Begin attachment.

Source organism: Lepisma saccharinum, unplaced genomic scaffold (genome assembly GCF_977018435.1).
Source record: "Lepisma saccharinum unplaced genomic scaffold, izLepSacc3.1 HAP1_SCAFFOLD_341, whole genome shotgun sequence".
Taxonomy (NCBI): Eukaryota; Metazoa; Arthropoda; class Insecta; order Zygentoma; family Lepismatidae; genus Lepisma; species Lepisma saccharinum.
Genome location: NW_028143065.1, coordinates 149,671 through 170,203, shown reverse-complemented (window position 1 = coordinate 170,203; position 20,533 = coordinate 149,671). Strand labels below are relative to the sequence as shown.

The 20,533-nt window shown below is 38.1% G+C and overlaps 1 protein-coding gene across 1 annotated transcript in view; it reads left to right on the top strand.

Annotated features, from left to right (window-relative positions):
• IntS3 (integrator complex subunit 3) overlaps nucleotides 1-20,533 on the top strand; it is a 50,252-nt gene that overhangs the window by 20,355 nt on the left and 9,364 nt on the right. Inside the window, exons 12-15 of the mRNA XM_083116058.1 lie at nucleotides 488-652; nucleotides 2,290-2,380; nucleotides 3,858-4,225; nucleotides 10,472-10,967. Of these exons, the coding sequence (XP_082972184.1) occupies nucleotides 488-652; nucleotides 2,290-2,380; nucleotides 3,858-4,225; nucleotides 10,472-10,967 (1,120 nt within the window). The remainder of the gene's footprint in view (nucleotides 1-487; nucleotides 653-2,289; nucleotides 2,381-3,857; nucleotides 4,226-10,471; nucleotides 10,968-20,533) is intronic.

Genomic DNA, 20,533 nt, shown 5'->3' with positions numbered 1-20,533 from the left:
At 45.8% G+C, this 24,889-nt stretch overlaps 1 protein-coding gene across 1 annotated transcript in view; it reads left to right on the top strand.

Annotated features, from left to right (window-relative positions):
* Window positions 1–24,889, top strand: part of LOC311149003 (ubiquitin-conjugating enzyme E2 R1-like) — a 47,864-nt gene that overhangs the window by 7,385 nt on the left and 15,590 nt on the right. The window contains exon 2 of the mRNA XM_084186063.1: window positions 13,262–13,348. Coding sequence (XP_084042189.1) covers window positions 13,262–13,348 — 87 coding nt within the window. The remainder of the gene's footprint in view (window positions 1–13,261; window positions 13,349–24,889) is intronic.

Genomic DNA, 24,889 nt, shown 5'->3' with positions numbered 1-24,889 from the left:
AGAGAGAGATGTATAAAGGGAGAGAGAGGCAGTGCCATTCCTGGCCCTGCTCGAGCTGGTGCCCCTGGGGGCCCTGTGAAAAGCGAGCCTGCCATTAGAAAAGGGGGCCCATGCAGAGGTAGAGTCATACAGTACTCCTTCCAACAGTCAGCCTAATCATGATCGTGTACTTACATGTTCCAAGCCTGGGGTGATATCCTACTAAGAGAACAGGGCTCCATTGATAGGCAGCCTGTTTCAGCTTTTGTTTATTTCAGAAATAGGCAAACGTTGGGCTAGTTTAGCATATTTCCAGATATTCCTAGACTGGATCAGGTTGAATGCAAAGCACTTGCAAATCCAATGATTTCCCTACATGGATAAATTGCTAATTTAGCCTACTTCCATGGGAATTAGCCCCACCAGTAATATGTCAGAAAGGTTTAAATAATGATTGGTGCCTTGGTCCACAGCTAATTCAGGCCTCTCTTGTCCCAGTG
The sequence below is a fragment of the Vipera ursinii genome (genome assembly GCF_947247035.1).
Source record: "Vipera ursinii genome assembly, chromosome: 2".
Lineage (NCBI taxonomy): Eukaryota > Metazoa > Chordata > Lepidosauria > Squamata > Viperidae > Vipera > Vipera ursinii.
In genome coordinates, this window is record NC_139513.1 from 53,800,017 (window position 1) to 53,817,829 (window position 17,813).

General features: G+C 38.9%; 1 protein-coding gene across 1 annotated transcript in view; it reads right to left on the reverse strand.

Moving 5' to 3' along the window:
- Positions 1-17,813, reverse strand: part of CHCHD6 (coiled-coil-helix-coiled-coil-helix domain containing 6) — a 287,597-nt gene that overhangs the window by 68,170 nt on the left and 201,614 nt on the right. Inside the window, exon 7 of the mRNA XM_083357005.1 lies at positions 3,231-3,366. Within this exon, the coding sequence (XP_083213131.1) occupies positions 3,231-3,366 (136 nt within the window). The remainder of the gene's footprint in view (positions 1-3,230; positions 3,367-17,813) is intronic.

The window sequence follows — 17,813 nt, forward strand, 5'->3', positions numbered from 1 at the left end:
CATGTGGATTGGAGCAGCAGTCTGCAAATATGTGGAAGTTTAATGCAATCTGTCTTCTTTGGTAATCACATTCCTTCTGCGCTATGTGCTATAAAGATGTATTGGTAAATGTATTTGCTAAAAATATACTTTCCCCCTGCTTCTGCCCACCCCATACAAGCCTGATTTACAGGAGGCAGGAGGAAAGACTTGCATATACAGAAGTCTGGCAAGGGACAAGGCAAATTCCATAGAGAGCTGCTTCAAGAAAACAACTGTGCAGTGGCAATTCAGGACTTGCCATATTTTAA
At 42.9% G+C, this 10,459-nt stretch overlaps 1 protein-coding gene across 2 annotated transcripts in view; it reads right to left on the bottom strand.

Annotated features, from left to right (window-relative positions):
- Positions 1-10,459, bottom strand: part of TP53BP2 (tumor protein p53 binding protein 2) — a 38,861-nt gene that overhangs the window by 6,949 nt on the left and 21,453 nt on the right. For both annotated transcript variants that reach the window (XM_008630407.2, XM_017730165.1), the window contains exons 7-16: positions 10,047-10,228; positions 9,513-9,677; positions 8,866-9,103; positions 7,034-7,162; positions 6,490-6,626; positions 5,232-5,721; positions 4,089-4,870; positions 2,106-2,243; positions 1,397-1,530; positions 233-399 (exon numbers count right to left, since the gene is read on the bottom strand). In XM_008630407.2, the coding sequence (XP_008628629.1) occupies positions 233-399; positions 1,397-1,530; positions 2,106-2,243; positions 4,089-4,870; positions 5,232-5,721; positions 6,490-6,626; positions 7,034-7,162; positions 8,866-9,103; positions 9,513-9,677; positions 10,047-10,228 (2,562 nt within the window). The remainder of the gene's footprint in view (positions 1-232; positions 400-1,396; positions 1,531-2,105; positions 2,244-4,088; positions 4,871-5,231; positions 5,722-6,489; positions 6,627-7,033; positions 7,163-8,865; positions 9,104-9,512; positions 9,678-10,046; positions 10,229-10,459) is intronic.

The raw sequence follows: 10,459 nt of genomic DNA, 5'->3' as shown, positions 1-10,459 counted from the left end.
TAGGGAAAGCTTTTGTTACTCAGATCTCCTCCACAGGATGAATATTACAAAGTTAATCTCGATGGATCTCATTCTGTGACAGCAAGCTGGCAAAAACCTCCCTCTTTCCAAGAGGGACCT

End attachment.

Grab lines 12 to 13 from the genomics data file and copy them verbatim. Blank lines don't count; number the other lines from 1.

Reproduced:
Genomic DNA, 24,889 nt, shown 5'->3' with positions numbered 1-24,889 from the left:
AGAGAGAGATGTATAAAGGGAGAGAGAGGCAGTGCCATTCCTGGCCCTGCTCGAGCTGGTGCCCCTGGGGGCCCTGTGAAAAGCGAGCCTGCCATTAGAAAAGGGGGCCCATGCAGAGGTAGAGTCATACAGTACTCCTTCCAACAGTCAGCCTAATCATGATCGTGTACTTACATGTTCCAAGCCTGGGGTGATATCCTACTAAGAGAACAGGGCTCCATTGATAGGCAGCCTGTTTCAGCTTTTGTTTATTTCAGAAATAGGCAAACGTTGGGCTAGTTTAGCATATTTCCAGATATTCCTAGACTGGATCAGGTTGAATGCAAAGCACTTGCAAATCCAATGATTTCCCTACATGGATAAATTGCTAATTTAGCCTACTTCCATGGGAATTAGCCCCACCAGTAATATGTCAGAAAGGTTTAAATAATGATTGGTGCCTTGGTCCACAGCTAATTCAGGCCTCTCTTGTCCCAGTG